This Note takes the position that emerging collective scienter theory may bar courts from attributing liability for securities fraud under SEC Rule 10b-5 directly to a corporation. Recent developments under the Private Securities Litigation Reform Act (PSLRA) seek to strengthen pleading standards in securities litigation by requiring that a plaintiff plead a strong inference of scienter on the part of a corporate defendant to survive a motion for dismissal. Federal district and appellate court decisions demonstrate the recent increasing support for collective scienter, a theory which allows a plaintiff to plead that one employee made a material misstatement while another had the requisite scienter. This Note examines representative cases applying the weak and strong forms of collective scienter and finds that each case misinterpreted the case law upon which it relied. Where case law fails to demonstrate the theory’s viability, comparative analogies to established legal concepts further call into question the feasibility of collective scienter. This Note contends, by analogy to the group pleading doctrine, that the strong version of collective scienter fails to comport with the PSLRA’s strong inference standard. Further, this Note finds that weak collective scienter’s expansion of standard corporate liability—normally attributed by common law agency principles—is unwarranted and unfeasible as a policy matter. Finally, this Note recommends a return to the application of respondeat superior in determining corporate liability.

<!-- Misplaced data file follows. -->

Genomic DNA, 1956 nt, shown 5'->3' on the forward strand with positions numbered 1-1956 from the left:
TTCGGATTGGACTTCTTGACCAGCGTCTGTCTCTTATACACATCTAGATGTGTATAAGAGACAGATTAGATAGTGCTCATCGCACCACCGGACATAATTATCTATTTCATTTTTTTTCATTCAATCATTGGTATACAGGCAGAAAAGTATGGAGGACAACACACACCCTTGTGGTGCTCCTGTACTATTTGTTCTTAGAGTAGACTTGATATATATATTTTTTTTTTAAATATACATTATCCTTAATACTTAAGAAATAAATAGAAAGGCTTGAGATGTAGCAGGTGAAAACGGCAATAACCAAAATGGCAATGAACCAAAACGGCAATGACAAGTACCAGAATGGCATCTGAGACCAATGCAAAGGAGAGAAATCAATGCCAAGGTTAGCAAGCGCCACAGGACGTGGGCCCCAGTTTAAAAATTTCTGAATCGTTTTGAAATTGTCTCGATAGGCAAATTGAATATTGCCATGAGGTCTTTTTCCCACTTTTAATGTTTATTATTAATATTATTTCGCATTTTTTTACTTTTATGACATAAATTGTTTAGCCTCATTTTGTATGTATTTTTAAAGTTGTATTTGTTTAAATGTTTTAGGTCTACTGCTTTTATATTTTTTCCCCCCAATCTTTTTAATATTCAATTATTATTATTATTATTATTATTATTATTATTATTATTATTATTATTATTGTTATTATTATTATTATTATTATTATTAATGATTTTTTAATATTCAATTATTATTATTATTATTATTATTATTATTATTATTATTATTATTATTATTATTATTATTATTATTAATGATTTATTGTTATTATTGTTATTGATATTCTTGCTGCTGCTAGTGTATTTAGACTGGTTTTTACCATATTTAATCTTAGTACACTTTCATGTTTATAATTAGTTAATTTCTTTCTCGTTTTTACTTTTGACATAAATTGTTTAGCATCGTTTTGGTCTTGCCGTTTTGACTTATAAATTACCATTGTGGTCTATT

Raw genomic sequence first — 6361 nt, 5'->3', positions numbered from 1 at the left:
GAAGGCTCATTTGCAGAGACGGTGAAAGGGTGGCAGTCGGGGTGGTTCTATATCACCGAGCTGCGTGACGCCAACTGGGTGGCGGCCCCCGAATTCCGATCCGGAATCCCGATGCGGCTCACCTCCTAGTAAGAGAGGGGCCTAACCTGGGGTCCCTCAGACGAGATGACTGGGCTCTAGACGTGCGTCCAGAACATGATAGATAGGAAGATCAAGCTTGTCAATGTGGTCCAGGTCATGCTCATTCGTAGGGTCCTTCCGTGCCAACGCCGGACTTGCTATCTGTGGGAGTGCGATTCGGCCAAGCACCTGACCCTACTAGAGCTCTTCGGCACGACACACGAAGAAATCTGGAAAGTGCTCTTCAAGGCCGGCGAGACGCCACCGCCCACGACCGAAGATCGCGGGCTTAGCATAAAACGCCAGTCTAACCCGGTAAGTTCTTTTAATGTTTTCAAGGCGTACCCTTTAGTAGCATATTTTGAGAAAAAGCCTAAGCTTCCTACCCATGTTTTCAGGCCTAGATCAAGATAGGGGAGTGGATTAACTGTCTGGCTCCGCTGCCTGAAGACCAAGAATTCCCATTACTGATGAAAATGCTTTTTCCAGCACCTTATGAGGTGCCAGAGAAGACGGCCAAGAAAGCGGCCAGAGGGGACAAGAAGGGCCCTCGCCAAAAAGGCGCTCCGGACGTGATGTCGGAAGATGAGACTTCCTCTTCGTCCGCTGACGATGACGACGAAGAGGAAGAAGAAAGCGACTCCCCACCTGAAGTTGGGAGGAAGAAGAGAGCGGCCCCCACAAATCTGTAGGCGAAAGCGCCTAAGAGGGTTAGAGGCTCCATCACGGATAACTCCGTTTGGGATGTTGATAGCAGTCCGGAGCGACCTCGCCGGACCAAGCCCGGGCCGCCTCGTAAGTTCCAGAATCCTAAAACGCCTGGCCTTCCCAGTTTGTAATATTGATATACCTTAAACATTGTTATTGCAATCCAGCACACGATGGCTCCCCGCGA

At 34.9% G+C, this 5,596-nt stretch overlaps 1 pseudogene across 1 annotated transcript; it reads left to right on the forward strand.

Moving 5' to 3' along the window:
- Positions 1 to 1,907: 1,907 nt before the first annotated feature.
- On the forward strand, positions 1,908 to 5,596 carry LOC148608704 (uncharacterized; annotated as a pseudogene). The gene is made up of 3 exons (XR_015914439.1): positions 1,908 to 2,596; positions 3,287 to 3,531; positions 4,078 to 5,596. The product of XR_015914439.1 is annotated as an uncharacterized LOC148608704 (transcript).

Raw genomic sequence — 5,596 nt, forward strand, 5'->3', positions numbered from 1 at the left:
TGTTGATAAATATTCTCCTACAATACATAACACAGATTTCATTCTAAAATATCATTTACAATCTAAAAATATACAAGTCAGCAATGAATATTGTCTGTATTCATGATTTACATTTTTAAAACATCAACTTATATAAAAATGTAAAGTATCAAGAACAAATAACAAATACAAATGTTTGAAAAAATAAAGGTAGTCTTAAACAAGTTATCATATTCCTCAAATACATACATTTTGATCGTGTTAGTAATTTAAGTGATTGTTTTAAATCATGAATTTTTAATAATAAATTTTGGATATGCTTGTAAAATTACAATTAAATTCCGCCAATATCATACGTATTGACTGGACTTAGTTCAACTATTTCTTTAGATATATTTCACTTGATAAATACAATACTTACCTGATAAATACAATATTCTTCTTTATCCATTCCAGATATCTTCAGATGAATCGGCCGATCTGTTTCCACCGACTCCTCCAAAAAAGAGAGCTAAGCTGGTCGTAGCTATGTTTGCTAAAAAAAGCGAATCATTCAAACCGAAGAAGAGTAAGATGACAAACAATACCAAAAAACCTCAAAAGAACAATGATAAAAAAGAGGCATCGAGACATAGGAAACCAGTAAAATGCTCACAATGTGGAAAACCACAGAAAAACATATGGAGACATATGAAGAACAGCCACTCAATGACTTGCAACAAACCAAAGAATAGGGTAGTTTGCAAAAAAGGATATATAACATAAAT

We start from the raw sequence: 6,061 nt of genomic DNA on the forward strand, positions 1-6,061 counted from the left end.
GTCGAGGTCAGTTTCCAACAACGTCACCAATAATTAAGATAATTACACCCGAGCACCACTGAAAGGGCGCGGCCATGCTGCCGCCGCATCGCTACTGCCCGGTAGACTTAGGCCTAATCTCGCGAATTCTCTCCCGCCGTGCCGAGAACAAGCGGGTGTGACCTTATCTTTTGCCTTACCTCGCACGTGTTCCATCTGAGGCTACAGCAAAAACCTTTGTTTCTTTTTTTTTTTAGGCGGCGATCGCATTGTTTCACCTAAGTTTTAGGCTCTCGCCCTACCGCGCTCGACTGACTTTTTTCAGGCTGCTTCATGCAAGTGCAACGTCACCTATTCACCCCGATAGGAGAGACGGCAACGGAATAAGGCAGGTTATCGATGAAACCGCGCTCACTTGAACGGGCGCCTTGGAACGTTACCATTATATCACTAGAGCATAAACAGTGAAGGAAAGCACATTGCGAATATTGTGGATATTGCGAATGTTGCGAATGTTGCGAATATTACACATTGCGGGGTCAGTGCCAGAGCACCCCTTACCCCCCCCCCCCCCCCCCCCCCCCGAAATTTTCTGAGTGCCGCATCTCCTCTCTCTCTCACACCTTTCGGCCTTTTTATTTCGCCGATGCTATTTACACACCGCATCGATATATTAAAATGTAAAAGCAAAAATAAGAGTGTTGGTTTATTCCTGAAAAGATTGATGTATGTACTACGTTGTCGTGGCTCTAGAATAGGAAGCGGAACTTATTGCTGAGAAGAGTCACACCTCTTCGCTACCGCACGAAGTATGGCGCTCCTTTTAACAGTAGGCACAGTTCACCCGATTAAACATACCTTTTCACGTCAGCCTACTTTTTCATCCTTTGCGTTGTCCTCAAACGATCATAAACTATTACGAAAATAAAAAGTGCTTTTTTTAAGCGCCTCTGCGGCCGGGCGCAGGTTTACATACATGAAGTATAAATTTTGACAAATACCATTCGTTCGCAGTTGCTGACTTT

Volume 91 - No. 5
- Note: Copyrighted Laws: Enabling and Preserving Access to Incorporated Private Standards
- Note: Embracing Ambiguity and Adopting Propriety: Using Comparative Law To Explore Avenues for Protecting the LGBT Population Under Article 7 of the Rome Statute of the International Criminal Court
- Note: Getting Back to Basics: Recognizing and Understanding the Swing Voter on the Supreme Court of the United States
- The Value of the Standard
- The Substantially Impaired Sex: Uncovering the Gendered Nature of Disability Discrimination
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